shawl

The PPS - Larger version

2 skein version of the Pattern Please Shawl

2 skein version of the Pattern Please Shawl

For some reason it seems to be the week of 'large things’

Whether it’s been my break from Instagram or something in the air but it seems to be the week for finishing up larger scale projects. Earlier in the week I finished up my large scale Garter Ripple Squish - freeing myself of just over a kilo of scrap yarn in the process.

Yesterday I finally sorted out the update to my Pattern Please Shawl - The PPS - on Ravelry. This is a more generously sized version of the 1 skein original. It uses 2 x 100g skeins of sock weight (fingering weight) yarn - pictured here is a sample using ‘Heliotrope’ in Hayton 4ply from Eden Cottage Yarns (pink) and ‘And You’ll Hand me Your Weapon’ from Third Vault Yarns.

If you’ve already purchased the pattern, you should have received the update in the usual way. I know that a lot of people expressed an interest in knitting a larger version and I’m so excited to see what you come up with.

Happy Knitting

A new design and a realisation

This week saw most of my plans crumble like a soggy digestive. A recurring inner ear problem put me firmly out of action for a few days and meant that my lovely neat content calendar went disregarded - seriously cross - I used coloured pens and everything.

But I did manage to launch my new shawl design - The PPS* - which I was really pleased about. And a huge thank you to everyone who has been in touch, bought the pattern or talked about it to their friends. I really appreciate it, and seeing it on the front page of Ravelry patterns (albeit briefly) was a huge boost - Thank You.

In the past though I would have been stressed about what I was not doing, about things that I “should” be doing. They were in my planner for heavens sake - therefore they must be done.

This time though I listened to my inner voice - the one that sounds uncannily like my Mum. Telling me that I really couldn’t do it all. That trying to battle on through a horrible combination of vertigo and seasickness was never going to end well. And that it was OK to just take a few days off.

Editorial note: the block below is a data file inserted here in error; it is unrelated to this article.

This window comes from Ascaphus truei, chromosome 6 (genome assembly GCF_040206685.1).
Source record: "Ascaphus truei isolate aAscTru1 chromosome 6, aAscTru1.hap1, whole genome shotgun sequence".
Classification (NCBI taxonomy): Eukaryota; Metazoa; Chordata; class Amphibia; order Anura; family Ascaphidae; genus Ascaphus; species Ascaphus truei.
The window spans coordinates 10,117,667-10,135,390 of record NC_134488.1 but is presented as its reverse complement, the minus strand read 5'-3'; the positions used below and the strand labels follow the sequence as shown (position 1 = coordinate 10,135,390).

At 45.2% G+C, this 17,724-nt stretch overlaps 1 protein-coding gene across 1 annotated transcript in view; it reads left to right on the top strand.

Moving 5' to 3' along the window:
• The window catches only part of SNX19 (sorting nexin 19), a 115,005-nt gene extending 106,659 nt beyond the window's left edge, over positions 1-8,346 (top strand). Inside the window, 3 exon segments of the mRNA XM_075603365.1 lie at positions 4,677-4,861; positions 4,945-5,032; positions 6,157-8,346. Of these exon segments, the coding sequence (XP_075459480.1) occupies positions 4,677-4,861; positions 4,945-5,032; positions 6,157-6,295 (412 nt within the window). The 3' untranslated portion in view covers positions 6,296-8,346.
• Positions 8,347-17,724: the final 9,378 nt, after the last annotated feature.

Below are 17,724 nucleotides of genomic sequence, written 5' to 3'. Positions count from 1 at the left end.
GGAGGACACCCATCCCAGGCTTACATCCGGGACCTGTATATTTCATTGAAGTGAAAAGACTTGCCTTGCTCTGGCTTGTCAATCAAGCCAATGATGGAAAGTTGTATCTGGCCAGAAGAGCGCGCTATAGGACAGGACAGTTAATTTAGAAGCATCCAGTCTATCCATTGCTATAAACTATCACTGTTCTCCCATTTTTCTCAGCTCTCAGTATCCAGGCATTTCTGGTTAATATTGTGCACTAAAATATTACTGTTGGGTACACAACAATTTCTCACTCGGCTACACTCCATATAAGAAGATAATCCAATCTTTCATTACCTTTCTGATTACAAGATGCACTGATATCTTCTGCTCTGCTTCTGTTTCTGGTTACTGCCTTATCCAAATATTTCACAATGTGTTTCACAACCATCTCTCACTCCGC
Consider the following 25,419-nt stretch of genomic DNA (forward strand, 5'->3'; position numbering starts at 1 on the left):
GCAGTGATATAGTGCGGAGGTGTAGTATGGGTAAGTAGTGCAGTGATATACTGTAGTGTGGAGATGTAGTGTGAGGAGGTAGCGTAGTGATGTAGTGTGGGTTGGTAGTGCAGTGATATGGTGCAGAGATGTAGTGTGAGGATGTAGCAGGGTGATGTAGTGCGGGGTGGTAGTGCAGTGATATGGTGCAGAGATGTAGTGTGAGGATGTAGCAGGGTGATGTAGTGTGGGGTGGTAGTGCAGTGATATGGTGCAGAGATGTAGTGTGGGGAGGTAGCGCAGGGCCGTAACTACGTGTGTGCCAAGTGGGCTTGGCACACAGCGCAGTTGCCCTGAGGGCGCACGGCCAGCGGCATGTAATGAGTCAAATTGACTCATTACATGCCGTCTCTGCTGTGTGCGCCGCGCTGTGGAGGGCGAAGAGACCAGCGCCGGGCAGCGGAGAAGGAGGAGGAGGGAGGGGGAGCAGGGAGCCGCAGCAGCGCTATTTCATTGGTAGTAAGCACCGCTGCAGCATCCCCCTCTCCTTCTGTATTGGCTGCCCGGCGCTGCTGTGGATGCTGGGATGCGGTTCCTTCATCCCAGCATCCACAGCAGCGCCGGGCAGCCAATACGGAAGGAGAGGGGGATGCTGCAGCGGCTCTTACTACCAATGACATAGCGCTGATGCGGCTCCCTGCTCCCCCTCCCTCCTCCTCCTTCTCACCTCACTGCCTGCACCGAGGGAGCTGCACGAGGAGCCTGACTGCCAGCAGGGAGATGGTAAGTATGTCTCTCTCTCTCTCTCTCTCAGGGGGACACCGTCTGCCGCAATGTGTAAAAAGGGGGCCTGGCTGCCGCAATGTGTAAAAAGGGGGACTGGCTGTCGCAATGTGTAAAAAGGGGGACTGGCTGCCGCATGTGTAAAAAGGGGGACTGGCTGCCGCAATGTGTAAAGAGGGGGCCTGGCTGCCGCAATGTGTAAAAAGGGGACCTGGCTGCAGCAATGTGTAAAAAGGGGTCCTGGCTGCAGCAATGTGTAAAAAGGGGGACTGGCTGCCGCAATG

And so I did. And I have to say that it felt really good. Maybe, just maybe that pesky inner voice knows what it’s talking about sometimes.

*The PPS - why the name?

It stands for the Pattern Please Shawl - which if you are a member of any online communities (Facebook - I’m looking at you) you’ll instantly recognise as the pesky phrase that pops up repeatedly when people share their work but don’t share every last detail of the pattern/yarn/needles. I’m easily amused, I know but I quite like the idea of people asking “pattern please” when folk share an image of their completed shawls to which the response can quite legitimately be “why yes it is, how did you guess”

I told you I was easily amused - although judging from your response I think that quite a few of you also share my sense of humour

Knits - how do you wear yours?

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Scrolling through my Instagram feed recently it suddenly struck me that something was missing. I share a lot of photos of knits in progress (also coffee and cats) but hardly any photos of the finished pieces being used or actually worn. There are the occasional glimpses of socks or things in the background but very rarely do I actually take a photo of the finished knit "in the wild", as it were.

Once I noticed this I started to notice it in general, in other people's feeds as well. Of course it makes perfect sense when you think about it. Not all of us are particularly comfortable in front of a camera (I know that I'm not) and we don't always have a willing photographer to hand. And no matter how hard I try and how many lessons I have from my 15 year old niece - I'm still to master the art of the selfie that doesn't make me look slightly deranged.

So, I thought I would come at the problem from a different angle and use the type of shot beloved by Instagram users - of the flatlay - only with knitwear. The idea was to show my outfit for the day and to show how I pair something I've knit - in this case my Worth The Fuss shawl - with my everyday wardrobe. The yarn is Titus 4ply from Eden Cottage Yarns just in case you were wondering. The colourway is a beautiful one called Starling and just like the feathers of it's namesake there are tiny flashes of bright greenish-yellow within the grey which my photos really don't do justice to.

I'm pleased to say that even though I was worried folks might think me a little strange, the post has done really well on Instagram this morning, with lots of people commenting on how they like to wear their knits and also talking about how they might incoporate this into their future posts.

Apart from shows and yarn festivals I don't often get to see many knitters in my day to day life and yet I love to see how people wear their finished items and how they combine them with other pieces in their wardrobe to come up with finished outfits.

I've yet to think up a cunning hashtag for this yet - watch this space - but I'd love to know what you think of this idea and whether you think it's something you think would be fun/useful/inspirational. 

You can either head over to the the Instagram post to join in the conversation or leave a comment here.

KISS Shawl - a new pattern release